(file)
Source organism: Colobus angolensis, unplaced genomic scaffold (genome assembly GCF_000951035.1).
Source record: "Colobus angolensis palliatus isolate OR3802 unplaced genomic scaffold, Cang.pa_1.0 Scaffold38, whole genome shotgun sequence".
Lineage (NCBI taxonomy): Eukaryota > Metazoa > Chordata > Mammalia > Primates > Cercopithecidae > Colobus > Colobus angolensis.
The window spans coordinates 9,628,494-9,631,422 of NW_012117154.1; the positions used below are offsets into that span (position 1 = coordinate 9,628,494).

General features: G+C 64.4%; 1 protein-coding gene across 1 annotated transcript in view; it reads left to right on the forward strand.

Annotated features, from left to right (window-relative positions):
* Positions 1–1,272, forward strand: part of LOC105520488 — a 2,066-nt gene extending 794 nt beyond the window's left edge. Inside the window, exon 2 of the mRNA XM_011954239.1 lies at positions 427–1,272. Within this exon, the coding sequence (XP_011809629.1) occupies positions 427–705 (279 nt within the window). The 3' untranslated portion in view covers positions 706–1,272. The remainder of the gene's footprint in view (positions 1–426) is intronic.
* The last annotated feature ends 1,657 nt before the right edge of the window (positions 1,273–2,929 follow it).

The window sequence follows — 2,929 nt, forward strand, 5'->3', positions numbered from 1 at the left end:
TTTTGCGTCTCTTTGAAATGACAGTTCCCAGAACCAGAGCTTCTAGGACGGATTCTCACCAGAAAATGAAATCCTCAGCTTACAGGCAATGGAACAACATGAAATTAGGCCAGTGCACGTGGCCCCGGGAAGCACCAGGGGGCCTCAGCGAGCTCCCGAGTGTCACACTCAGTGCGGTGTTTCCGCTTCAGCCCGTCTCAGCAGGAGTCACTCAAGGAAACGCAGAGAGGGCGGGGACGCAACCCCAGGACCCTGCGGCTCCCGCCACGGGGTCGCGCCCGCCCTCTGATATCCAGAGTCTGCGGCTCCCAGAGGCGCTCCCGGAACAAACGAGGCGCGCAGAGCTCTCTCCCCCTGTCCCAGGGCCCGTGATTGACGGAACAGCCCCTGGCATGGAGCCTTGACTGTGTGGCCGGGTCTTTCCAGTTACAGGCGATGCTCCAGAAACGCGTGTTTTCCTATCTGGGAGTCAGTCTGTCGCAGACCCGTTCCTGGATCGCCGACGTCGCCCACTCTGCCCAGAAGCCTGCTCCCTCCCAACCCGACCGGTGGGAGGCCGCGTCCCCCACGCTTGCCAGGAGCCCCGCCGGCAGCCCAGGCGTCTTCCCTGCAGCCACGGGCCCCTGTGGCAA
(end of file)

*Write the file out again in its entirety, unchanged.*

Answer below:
Source organism: Colobus angolensis, unplaced genomic scaffold (genome assembly GCF_000951035.1).
Source record: "Colobus angolensis palliatus isolate OR3802 unplaced genomic scaffold, Cang.pa_1.0 Scaffold38, whole genome shotgun sequence".
Lineage (NCBI taxonomy): Eukaryota > Metazoa > Chordata > Mammalia > Primates > Cercopithecidae > Colobus > Colobus angolensis.
The window spans coordinates 9,628,494-9,631,422 of NW_012117154.1; the positions used below are offsets into that span (position 1 = coordinate 9,628,494).

General features: G+C 64.4%; 1 protein-coding gene across 1 annotated transcript in view; it reads left to right on the forward strand.

Annotated features, from left to right (window-relative positions):
* Positions 1–1,272, forward strand: part of LOC105520488 — a 2,066-nt gene extending 794 nt beyond the window's left edge. Inside the window, exon 2 of the mRNA XM_011954239.1 lies at positions 427–1,272. Within this exon, the coding sequence (XP_011809629.1) occupies positions 427–705 (279 nt within the window). The 3' untranslated portion in view covers positions 706–1,272. The remainder of the gene's footprint in view (positions 1–426) is intronic.
* The last annotated feature ends 1,657 nt before the right edge of the window (positions 1,273–2,929 follow it).

The window sequence follows — 2,929 nt, forward strand, 5'->3', positions numbered from 1 at the left end:
TTTTGCGTCTCTTTGAAATGACAGTTCCCAGAACCAGAGCTTCTAGGACGGATTCTCACCAGAAAATGAAATCCTCAGCTTACAGGCAATGGAACAACATGAAATTAGGCCAGTGCACGTGGCCCCGGGAAGCACCAGGGGGCCTCAGCGAGCTCCCGAGTGTCACACTCAGTGCGGTGTTTCCGCTTCAGCCCGTCTCAGCAGGAGTCACTCAAGGAAACGCAGAGAGGGCGGGGACGCAACCCCAGGACCCTGCGGCTCCCGCCACGGGGTCGCGCCCGCCCTCTGATATCCAGAGTCTGCGGCTCCCAGAGGCGCTCCCGGAACAAACGAGGCGCGCAGAGCTCTCTCCCCCTGTCCCAGGGCCCGTGATTGACGGAACAGCCCCTGGCATGGAGCCTTGACTGTGTGGCCGGGTCTTTCCAGTTACAGGCGATGCTCCAGAAACGCGTGTTTTCCTATCTGGGAGTCAGTCTGTCGCAGACCCGTTCCTGGATCGCCGACGTCGCCCACTCTGCCCAGAAGCCTGCTCCCTCCCAACCCGACCGGTGGGAGGCCGCGTCCCCCACGCTTGCCAGGAGCCCCGCCGGCAGCCCAGGCGTCTTCCCTGCAGCCACGGGCCCCTGTGGCAA